Teri had just returned from spending a week with her mom, we were in the middle of moving Sarah, and the van seemed to be suffering PMS.  Wednesday morning before the alarm clocks begged to be smacked back into snooze, we received the call.  Momma Betty had taken a turn for the worse and we needed to get back up there.  To be honest, we weren’t ready.  I’m not talking emotionally ready, because no one is ever ready to say goodbye to a loved one and if they are I don’t think they were really that loved to begin with.  No, I mean physically ready.

Anyone who knows me or has read these blog posts for long knows that cars and I don’t get along.  I’m really good at breaking them and lousy at keeping them running.  I have to admit though I am much better with our latest vehicle even though another sits dead in our driveway.  Still, our Mazda was showing signs of overheating, so I put it in the shop to get it looked at before we left.  It’s always nerve-wracking when I do that because it’s never anything minor even though it should be.  It’s like going to the doctor for a checkup and getting admitted into the hospital.  Our car was admitted.

There was no way our Sebring was going to hold all of us, not to mention the luggage, so we rang our bell.  It was our son and his boyfriend that answered and we were able to trade the Sebring for the Scion for a week.  Soon we were loading the bags.

This brought us to our next dilemma, however.  Money.  Like most of middle-class America these days we live paycheck to paycheck.  The problem was we were leaving on a Wednesday and our paychecks didn’t hit until Thursday.  Again I pulled the bell cord and another son ran to the sound offering us gas money for the trip up.  Now we were loaded, fueled and on our way.

When we arrived, others were ringing the bells and it was our turn to answer.  Meals were cooked, laundry done, people entertained and food purchased.  The house was filling up with people and things needed to be organized.   Luckily, the girls are great at that and had no problem stepping up and leading the brigade with whatever had to be accomplished.  Nothing was left undone and those that were needed to make the funeral arrangements were freed up to do it without worry that something was being forgotten.  The girls even ironed shirts and calmed feathers.  What needed to be done was done and everything flowed smoothly.  If others dropped the ball on something, the girls picked it up and ran with it.  It is how families - at least, our family - operates, and I’ve never been prouder.  They even pitched in with a birthday party.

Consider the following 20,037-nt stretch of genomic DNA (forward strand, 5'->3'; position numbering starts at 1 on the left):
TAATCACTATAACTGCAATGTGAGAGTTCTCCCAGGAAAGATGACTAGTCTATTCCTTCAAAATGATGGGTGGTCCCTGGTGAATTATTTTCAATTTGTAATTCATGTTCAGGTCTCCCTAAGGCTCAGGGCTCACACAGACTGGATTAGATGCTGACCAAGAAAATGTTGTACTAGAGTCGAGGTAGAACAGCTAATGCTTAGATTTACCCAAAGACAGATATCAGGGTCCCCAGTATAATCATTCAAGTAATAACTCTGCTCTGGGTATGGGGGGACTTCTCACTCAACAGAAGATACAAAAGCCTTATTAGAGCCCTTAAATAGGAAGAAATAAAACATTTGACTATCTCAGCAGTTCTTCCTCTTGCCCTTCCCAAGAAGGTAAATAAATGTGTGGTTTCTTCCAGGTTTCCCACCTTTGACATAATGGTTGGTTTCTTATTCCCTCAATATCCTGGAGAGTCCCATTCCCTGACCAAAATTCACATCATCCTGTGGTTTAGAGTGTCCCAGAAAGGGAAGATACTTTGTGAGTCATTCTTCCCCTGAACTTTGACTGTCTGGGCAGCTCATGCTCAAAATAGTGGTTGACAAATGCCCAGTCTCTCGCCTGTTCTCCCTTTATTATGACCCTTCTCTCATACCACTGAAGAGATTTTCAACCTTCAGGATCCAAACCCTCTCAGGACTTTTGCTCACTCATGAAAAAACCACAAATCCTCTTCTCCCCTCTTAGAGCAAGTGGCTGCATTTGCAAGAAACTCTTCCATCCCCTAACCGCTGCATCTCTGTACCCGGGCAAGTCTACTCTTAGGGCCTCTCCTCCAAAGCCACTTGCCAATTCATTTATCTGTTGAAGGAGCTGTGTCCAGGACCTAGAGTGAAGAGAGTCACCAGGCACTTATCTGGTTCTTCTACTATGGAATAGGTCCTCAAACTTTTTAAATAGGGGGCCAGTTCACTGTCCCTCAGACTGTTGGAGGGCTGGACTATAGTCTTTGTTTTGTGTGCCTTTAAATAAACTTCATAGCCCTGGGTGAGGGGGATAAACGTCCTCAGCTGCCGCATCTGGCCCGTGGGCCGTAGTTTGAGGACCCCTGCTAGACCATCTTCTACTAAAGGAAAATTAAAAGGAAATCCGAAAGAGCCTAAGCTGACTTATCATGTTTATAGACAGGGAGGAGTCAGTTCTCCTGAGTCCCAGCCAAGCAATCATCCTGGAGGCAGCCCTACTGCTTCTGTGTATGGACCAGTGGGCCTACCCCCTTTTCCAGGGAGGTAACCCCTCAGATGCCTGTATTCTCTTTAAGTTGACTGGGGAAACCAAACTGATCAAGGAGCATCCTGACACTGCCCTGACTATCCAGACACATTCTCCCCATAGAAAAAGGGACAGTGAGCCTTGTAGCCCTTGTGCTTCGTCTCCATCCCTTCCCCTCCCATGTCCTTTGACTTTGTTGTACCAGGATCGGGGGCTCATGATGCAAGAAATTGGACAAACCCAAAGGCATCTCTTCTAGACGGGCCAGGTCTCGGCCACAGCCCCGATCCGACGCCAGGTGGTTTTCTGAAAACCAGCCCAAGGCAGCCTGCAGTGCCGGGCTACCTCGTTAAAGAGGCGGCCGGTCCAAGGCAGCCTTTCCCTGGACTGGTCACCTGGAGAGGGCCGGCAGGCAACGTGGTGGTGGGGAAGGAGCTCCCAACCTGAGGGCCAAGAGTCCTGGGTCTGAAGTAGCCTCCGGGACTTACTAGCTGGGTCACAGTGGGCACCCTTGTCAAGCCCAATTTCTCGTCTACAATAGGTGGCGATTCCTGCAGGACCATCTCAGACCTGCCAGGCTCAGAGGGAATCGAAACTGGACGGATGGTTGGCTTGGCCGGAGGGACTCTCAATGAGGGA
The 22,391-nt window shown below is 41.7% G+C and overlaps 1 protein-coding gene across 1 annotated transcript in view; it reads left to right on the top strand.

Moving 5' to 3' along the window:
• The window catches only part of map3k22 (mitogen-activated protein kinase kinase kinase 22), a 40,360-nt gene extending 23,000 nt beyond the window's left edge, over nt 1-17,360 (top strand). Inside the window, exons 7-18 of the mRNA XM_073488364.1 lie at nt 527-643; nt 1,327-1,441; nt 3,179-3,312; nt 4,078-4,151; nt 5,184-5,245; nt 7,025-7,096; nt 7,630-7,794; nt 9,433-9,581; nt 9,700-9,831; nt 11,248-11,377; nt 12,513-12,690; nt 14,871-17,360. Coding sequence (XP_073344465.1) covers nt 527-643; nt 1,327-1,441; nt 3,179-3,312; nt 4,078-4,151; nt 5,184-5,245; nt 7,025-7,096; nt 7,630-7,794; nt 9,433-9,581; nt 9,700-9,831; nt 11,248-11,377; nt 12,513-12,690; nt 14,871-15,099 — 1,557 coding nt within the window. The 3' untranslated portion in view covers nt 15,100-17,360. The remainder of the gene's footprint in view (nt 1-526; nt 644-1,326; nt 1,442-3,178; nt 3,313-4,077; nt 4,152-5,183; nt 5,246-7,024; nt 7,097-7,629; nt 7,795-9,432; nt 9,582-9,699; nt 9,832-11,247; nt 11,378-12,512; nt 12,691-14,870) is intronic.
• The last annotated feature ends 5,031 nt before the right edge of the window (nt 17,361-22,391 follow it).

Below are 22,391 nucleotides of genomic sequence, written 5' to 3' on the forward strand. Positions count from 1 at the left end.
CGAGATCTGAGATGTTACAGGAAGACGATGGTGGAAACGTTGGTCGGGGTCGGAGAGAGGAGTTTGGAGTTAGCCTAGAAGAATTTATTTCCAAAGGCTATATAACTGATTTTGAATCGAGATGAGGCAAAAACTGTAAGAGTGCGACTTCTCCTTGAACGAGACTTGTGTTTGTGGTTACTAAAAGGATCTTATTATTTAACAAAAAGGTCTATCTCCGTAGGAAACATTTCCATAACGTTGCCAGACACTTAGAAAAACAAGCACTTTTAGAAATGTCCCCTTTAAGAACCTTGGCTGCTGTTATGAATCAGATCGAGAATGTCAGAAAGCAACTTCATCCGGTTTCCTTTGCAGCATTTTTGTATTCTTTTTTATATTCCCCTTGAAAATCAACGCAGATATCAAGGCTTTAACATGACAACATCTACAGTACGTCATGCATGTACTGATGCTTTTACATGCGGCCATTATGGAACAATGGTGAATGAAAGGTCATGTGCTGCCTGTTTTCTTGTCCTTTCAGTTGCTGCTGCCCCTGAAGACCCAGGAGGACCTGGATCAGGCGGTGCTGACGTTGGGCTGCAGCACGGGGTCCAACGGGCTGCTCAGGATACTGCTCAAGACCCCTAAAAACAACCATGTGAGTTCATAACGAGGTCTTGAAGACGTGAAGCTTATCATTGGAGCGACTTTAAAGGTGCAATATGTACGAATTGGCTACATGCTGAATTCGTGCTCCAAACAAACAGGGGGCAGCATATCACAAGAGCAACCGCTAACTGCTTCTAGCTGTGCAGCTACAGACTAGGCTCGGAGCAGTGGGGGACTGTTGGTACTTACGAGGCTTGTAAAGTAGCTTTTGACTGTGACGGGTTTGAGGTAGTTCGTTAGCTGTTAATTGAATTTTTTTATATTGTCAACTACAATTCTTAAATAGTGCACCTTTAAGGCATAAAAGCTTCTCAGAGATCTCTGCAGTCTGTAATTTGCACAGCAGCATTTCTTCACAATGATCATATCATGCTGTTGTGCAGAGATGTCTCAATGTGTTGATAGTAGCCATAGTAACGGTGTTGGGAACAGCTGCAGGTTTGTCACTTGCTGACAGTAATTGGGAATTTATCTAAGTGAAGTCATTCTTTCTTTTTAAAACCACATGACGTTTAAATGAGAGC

Family and those friends close enough to call family are our support system.  A couple we are extremely close to stayed in close contact even over the miles making sure we had everything we needed.  It made the girls smile when at the service they saw the flowers our friends sent sitting there.  Answering the bell is sometimes just that simple, a quiet note or text of encouragement, but has a great impact.

In good times and in bad, I know I can count on my family.  We may have a unique wagon, but I wouldn’t trade this family for any other in the world.  I love each of them deeply, and I know I am just as loved in return.

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Suggested Reading ~ The Gift of Sacrifice


  1. What a heartwarming post to describe a heart wrenching situation. Sorry to read of your family's loss but how wonderful that everyone was able to come together to ease the process. Glad to hear you all made it through and I agree, it is the times we need our "family" the most that they tend to just appear. It's reassuring to know someone will be there to ring the bell whether we ask or not. Have a great day!! : )